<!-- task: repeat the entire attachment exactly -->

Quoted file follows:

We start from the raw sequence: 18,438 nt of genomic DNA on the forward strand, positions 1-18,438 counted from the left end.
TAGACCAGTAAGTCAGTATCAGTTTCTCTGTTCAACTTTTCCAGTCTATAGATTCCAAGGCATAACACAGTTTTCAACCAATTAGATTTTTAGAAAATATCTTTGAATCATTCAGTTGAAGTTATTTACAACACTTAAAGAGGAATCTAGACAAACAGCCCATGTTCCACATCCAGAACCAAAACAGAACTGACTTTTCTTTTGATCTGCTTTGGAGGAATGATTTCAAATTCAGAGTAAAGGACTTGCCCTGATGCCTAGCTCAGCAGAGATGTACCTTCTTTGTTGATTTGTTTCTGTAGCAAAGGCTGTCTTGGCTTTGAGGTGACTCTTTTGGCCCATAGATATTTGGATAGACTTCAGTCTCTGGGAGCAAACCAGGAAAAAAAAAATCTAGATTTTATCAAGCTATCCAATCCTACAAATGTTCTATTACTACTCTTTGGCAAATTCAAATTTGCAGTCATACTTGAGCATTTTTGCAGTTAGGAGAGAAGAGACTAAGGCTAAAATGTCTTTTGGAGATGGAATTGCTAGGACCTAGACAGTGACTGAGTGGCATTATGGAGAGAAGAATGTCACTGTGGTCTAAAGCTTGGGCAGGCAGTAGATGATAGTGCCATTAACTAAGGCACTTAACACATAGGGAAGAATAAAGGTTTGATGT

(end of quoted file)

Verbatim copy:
We start from the raw sequence: 18,438 nt of genomic DNA on the forward strand, positions 1-18,438 counted from the left end.
TAGACCAGTAAGTCAGTATCAGTTTCTCTGTTCAACTTTTCCAGTCTATAGATTCCAAGGCATAACACAGTTTTCAACCAATTAGATTTTTAGAAAATATCTTTGAATCATTCAGTTGAAGTTATTTACAACACTTAAAGAGGAATCTAGACAAACAGCCCATGTTCCACATCCAGAACCAAAACAGAACTGACTTTTCTTTTGATCTGCTTTGGAGGAATGATTTCAAATTCAGAGTAAAGGACTTGCCCTGATGCCTAGCTCAGCAGAGATGTACCTTCTTTGTTGATTTGTTTCTGTAGCAAAGGCTGTCTTGGCTTTGAGGTGACTCTTTTGGCCCATAGATATTTGGATAGACTTCAGTCTCTGGGAGCAAACCAGGAAAAAAAAAATCTAGATTTTATCAAGCTATCCAATCCTACAAATGTTCTATTACTACTCTTTGGCAAATTCAAATTTGCAGTCATACTTGAGCATTTTTGCAGTTAGGAGAGAAGAGACTAAGGCTAAAATGTCTTTTGGAGATGGAATTGCTAGGACCTAGACAGTGACTGAGTGGCATTATGGAGAGAAGAATGTCACTGTGGTCTAAAGCTTGGGCAGGCAGTAGATGATAGTGCCATTAACTAAGGCACTTAACACATAGGGAAGAATAAAGGTTTGATGT